Expression patterns of AgAPX1 gene

The RT-qPCR system was performed on the CFX96 Real-Time PCR system (Bio-Rad) with SYBR Premix Ex Taq. RNA was extracted using the RNAprep pure plant kit (Tiangen-bio, Beijing, China) in accordance with the manufacturer’s instructions, followed by reverse transcription to cDNA. A 15 × diluted cDNA sample was used for RT-qPCR analysis. The AgActin gene was used as an internal standard for normalization [69]. The primer pairs of the AgAPX1 gene for RT-qPCR were 5′-GCCGCTTGCCTGATGCTACTT-3′ and 5′-CCTTCAAACCCAGAACGCTCCTT-3′. The relative expression data were calculated using the 2−∆∆Ct method [70]. Each sample was performed with three biological replicates.

Expression of AgAPX1 in E. coli

The AgAPX1 gene was cloned into the vector pET-30a (+) between the Bam HI and Sac I sites. The recombinant forward primer and reverse primer were 5′-GCCATGGCTGATATCGGATCCATGGGAAAGTGCTATCCAATTGT-3′ and 5′-GCAAGCTTGTCGACGGAGCTCTTAGGCCTCAGCAAACCCAAGT-3′, respectively. The amplified vector was then transformed into E. coli DH5α and confirmed by DNA sequencing. E. coli BL21(DE3) cells (TransGen, Beijing, China) were used for the expression of pET-30a (+)-AgAPX1. The transformed bacterial cells were grown in 50 mL of LB medium containing 50 mg·L− 1 kanamycin at 37 °C for about 4 h with 230 rpm shaking until the OD600 value reached 0.4–0.6. The recombinant protein was induced by adding isopropyl β-D-1-thiogalactopyranoside (IPTG) to a final concentration of 1.0 mM at 18 °C, and the culture was continued to shake (220 rpm) for over 12 h.

Purification of recombinant protein AgAPX1

All steps of the recombinant protein purification were carried out at 4 °C. The cells were harvested by centrifugation; suspended in 4 mL of lysis buffer (pH = 7.5) containing 50 mM NaH2PO4, 300 mM NaCl, 10% glycerol, 10 mM β-mercaptoethanol and 10 mM imidazole; and disrupted by sonication for 20 min on ice. Cell homogenate after sonication was centrifuged at 12,000 rpm for 10 min at 4 °C, and the supernatant was filtered using 0.22-μm microfiltration membranes. The mixture was loaded on a column containing Ni-NTA-agarose resin (1.5 mL bed volume) (Qiagen, Hilden, Germany) equilibrated with equilibrium buffer (50 mM NaH2PO4, 300 mM NaCl, 10% glycerol and 10 mM imidazole, pH = 7.5). Washing with a buffer (pH = 7.5) containing 50 mM NaH2PO4, 300 mM NaCl, 10% glycerol, 10 mM β-mercaptoethanol, and 50 mM imidazole was performed more than six times to elute other proteins. Then, the His-tagged AgAPX1 was dissolved by elution buffer (50 mM NaH2PO4, 300 mM NaCl, 10% glycerol, 10 mM β-mercaptoethanol and 10 mM imidazole, pH = 7.5) and subsequently washed with equilibrium buffer to re-equilibrate the column. The purified enzyme was collected as previously described and then stored at -20 °C for further analysis. The purity of the active fractions was tested using 12% (w/v) SDS-PAGE as described by Laemmli [71] and then stained with Coomassie Brilliant Blue.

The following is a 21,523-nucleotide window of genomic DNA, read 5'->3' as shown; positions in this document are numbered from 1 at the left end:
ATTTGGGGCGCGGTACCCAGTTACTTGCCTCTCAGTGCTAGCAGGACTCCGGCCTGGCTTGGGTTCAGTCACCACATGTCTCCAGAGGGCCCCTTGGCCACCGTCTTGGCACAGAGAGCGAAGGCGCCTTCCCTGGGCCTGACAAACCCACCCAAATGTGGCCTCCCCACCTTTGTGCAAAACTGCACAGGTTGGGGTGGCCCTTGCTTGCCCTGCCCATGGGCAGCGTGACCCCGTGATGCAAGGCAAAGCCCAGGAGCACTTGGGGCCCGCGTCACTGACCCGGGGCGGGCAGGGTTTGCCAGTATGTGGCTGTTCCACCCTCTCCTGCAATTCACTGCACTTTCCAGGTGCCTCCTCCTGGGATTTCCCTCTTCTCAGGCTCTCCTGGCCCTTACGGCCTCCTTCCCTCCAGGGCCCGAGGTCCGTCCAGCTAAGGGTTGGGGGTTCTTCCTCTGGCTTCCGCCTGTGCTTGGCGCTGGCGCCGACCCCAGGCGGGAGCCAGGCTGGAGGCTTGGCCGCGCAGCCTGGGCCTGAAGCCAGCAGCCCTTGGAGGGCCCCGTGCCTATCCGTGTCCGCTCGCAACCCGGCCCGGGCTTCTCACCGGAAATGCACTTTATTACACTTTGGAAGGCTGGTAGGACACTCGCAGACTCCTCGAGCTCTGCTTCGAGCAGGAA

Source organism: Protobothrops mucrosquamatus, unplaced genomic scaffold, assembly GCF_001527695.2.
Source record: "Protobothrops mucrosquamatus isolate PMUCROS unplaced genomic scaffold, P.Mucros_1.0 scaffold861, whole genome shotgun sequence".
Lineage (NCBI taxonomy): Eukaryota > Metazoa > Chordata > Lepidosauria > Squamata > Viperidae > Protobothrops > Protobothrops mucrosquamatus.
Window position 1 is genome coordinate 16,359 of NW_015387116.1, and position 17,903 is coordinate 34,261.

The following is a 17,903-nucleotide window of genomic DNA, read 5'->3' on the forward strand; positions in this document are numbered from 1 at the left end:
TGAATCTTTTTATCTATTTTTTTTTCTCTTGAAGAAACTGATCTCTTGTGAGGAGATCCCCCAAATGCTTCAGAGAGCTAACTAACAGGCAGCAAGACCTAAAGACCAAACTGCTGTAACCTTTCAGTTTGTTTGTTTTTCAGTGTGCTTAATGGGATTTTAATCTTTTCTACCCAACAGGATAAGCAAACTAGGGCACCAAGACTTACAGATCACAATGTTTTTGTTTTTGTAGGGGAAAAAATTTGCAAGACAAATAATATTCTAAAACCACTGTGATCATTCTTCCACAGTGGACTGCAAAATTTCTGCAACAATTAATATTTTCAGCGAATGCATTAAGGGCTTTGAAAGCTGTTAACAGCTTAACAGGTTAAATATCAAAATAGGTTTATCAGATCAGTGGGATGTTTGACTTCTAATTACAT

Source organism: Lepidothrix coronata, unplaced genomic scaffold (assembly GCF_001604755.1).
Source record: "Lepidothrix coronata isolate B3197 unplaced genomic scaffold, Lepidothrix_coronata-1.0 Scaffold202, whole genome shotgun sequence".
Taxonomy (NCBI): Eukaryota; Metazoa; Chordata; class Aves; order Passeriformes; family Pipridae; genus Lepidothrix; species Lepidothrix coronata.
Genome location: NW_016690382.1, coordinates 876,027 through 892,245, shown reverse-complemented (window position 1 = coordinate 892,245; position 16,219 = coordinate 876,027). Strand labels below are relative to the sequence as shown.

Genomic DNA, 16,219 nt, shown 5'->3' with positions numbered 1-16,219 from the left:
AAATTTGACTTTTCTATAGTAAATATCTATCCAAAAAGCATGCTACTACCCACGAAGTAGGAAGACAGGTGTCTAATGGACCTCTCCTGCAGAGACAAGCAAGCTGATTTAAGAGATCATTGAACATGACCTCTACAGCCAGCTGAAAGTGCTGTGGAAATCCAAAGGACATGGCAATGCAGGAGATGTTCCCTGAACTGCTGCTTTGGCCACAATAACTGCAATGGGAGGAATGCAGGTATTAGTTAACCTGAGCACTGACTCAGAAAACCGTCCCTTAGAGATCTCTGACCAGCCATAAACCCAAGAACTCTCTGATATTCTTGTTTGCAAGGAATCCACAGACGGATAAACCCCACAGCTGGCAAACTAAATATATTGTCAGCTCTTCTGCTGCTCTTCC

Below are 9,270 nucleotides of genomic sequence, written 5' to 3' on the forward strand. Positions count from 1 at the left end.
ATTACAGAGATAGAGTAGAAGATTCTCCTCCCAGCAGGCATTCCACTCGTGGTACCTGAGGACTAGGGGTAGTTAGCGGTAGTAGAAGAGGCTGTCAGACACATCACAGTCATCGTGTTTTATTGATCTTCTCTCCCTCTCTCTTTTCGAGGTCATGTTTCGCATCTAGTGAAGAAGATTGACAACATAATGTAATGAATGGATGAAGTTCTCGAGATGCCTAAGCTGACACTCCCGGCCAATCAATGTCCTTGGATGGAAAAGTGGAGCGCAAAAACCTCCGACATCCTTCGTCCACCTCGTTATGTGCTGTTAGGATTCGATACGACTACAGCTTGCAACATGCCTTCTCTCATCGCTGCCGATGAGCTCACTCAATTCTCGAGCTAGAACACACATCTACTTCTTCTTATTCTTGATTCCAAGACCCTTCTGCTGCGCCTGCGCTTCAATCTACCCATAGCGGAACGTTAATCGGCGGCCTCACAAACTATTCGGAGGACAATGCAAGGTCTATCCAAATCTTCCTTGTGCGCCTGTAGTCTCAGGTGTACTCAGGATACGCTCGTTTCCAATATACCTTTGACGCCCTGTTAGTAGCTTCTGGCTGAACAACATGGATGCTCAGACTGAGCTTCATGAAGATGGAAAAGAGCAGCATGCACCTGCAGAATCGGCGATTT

AgAPX1 activity assay

APX activity was measured as previously described by Nakano & Asada (1987) [72] with some modifications. Briefly, the reaction mixture contained 50 mM PBS (pH = 7.0) with 0.1 mM EDTA-Na2, 0.5 mM AsA and 0.1 mM H2O2, and about 50 μg purified rAgAPX1 in a final volume of 300 μL. The reaction was initiated with the addition of H2O2. Enzyme activity was determined by measuring the decrease in absorbance at 290 nm (Ɛ290/2.8 mM− 1 cm− 1) due to AsA oxidation over a few minutes. Protein concentration was determined with Coomassie Brilliant Blue G-250 according to the method of Bradford using bovine serum albumin (BSA) as the standard.

Effect of pH and temperature on AgAPX1 activity

The optimum pH for enzyme activity was determined in 50 mM citric acid–Na2HPO4 (pH = 4.0–5.0), 50 mM NaH2PO4–Na2HPO4 (pH = 6.0–8.0), and 50 mM glycine–NaOH (pH = 9.2). The effect of temperature (20 °C–90 °C) on enzyme activity was determined at pH 7.0 in 50 mM PBS for 5 min.

Subcellular localization